Happy International Women’s Day! Today is a day of great importance for all of us. It calls for pause to reflect on the accomplishments of women past and present, across the spectrum of endeavour from everyday work and care-giving achievements, to national and global feats. From civil and human rights achievements to surviving impossible experiences. IWD also raises our attention to current and enduring global human rights failures and abuses, as well as social issues that prevent women from living safe and equitable lives of their choice.
The beginnings of IWD can be traced back to 1908, when 15,000 women marched through New York City demanding better pay and voting rights. In 1975, it was first celebrated by the United Nations, who in 1977 adopted a resolution proclaiming a United Nations Day for Women’s Rights and International Peace to be observed one day of the year by Member States, which currently includes 192 nations.
Today is also about commemorating the past: the hard lives our grandmothers endured, and their dogged commitment to creating a legacy for future generations, such as the right to vote, to work outside of the home and earn an income, to own property and use birth control.
Many people believe that the battle has been won—it might feel that way from a white middle-class, financially secure perspective, or from the perspectives of some men who believe the current situation is good enough. But if we look further than our own lives and open our viewpoint to other realities, we might observe that in this relatively prosperous nation, thousands of women and children are not safe, live in poverty, don’t have a home, nor any support. On an even more sombre note, it’s widely known that mental illness also has a gender bias, with seriously high rates of women suffering from trauma-related mental health issues, arising from family violence and abuse, poverty, discrimination and socioeconomic disadvantage.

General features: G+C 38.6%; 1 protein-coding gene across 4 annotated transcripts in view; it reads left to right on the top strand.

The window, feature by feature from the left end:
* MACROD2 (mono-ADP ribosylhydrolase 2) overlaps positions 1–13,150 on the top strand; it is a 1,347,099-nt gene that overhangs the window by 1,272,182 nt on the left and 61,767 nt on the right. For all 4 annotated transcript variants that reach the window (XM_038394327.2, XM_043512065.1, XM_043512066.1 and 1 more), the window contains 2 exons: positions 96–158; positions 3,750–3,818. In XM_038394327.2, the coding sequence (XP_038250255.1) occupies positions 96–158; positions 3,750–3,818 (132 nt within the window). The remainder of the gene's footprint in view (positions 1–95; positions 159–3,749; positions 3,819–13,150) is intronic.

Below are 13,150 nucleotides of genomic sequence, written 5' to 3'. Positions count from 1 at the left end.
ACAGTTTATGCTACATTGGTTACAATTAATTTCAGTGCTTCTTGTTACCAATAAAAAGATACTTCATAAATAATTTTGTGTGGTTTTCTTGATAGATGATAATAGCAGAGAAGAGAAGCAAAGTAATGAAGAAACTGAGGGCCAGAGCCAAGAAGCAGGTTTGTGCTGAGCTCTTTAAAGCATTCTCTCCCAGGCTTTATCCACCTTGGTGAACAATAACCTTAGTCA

The social gradient in health is heavily gendered, as women constitute around 70% of the world's poor and earn significantly less than men when in paid work. In many nations women cannot vote, own land or be in control of reproduction. As long as women don’t have equality of power and representation at all levels of society in all nations, we can be sure that we are ‘not there yet’. Most high-level politicians, policy writers and law makers are men whose ‘world views’ do not include women’s rights. And let’s bear in mind the statistics about women who do reach senior management level: their salary will be 25% less than their male equivalents.
If we look at the international scene and the Trump catastrophe, we see a president who publicly disrespects women. His move to abolish international aid funding for women’s reproductive rights has set off shock waves—what will come next? In 1923, women were granted equal rights in Afghanistan, but in 1993, under the Taliban, their rights were stripped away. Do we really think that our nation is immune from our ‘democracy’ eroding?
I believe we all have a responsibility to be aware of the shifting sands in the international rights context. I fear that if we’re not alert to ‘bigger picture’ matters then we won’t notice when gains made for all human rights have been pulled out from under us. It’s up to all genders to honour our foremothers and be accountable for future generations. We do this best by coming together to celebrate, hold debate and advocate towards equality. We do this even better when we learn to communicate what we know and need in ways that can be most effective—not only for women but for the better functioning of the human race.
International Women's Day official site
International Women's Development Agency
Women's Mental Health Network Victoria
Australian Government 'Respect' campaign
Victorian Centres Against Sexual Assault
Wellways Consultant for Consumer Advocacy and Leadership